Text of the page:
The progressive rationale for curtailing free speech is that the wrong sort of ideas cause tangible harm to those who are officially members of oppressed groups. Keep in mind that “oppressed groups” (defined by the leftist elite) deserve full sympathy while “oppressors” have earned scorn and should be given no consideration. Dr Roth writes, “real harm to real people results when racism and sexism amplify hateful speech.” And note well that in the twenty-first century the definition of racism and sexism among leftists has been expanded to include any actions or thoughts that a progressive does not like. Also you can be certain that “real harm to real people” does not apply if the victim belongs to one of the wrong groups. How disturbed would mainstream college administrators be if white Christian conservatives were offended and felt hurt by a communist speaker on campus?
Consistent with his leftist philosophy, Dr Roth has little sympathy for free markets – either inside or outside of the academic world. He writes that “the classroom has never been an unregulated market” and that “there are judgments to be made by those with qualifications about what counts as legitimate.” With respect to schools he is correct. Colleges and universities cannot open their doors to all speakers who want to lecture. There is limited space and limited time slots on campus. Someone has to judge who will be allowed to present ideas. This is a different situation from internet venues where the capacity for more content can be expanded indefinitely.
And then Dr Roth makes an interesting suggestion. He proposes deliberately making room for opposing voices – as long as those voices are screened by wise college administrators. Dr Roth writes, “we need an affirmative action program to bring thoughtful conservative and religious scholars to institutions that pride themselves on research and selectivity. Without proactive leadership, we’ll wind up with only the occasional outrageous right-wing pseudo-scholar coming to campus to incite outraged reactions from students, followed by puffed-up indignation from opinion writers.”
Consider the implications of “affirmative action” for conservatives (and probably libertarians as well). Right off the bat, affirmative action should be recognized as a traditional leftist program that discounts individual merit and touts group membership. Advocates of liberty should be suspicious. How do you expect it would work in practice? Woke college administrators would carefully select representatives from “the other side” that are least likely to disturb leftist hegemony. Speakers can be found who are labeled “conservatives” but really agree with most leftist positions. This is how The New York Times rounds out its editorial staff. Alternatively, outsiders with views at odds with mainstream academia could be recruited who have the the weakest, easiest-to-refute arguments. The objective is to demonstrate that the opposition is really not very smart. Note that this tactic is practiced on television talk shows hosted by leftist commentators. My reaction to Dr Roth’s offer of affirmative action is thanks, but no thanks.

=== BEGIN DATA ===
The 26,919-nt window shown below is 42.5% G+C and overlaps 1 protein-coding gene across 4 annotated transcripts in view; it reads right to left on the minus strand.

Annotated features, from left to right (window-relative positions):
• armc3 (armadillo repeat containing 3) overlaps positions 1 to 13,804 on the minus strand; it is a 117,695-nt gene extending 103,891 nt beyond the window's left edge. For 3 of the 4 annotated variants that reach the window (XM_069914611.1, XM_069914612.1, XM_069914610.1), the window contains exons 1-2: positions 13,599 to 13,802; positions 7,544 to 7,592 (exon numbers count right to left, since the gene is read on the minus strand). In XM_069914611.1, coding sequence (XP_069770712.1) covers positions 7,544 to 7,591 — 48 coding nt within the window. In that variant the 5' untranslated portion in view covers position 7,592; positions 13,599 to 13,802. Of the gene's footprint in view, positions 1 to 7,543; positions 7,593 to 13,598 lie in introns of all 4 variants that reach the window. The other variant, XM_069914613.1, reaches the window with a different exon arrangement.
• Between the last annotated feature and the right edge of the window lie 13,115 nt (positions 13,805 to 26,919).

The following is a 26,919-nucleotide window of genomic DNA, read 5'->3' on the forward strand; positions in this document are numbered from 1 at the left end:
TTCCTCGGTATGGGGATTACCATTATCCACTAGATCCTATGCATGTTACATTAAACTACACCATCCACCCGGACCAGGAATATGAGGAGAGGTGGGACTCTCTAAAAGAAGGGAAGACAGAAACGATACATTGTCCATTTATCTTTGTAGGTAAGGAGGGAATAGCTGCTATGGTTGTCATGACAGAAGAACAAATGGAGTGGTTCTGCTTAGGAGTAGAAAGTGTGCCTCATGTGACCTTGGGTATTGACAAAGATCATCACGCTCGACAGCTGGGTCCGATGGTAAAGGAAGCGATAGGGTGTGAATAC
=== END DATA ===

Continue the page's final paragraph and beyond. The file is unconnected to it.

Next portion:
What is the most promising path for those who value liberty and want to reach college students? From the schools all that is needed is a guarantee that invited speakers will not be abused or endangered. That means no threats or physical disruptions. Delicate easily-offended leftist students should be told if they feel “unsafe” by the presence of a speaker they should avoid attending the event. Conservative and libertarian speakers will continue to be a small minority, and it will take a long time for their presence to become common.
The most promising opportunity for explaining the virtues of freedom to students is to reach them on the web – outside the school setting. The internet is a wide-open medium, and the academic establishment does not have the power to control its content (so far). Advocates for liberty have an interesting challenge, and they have a tool that can be effective.
*** See other entries at AlertMindPublishing.com in “Monthly Columns.” ***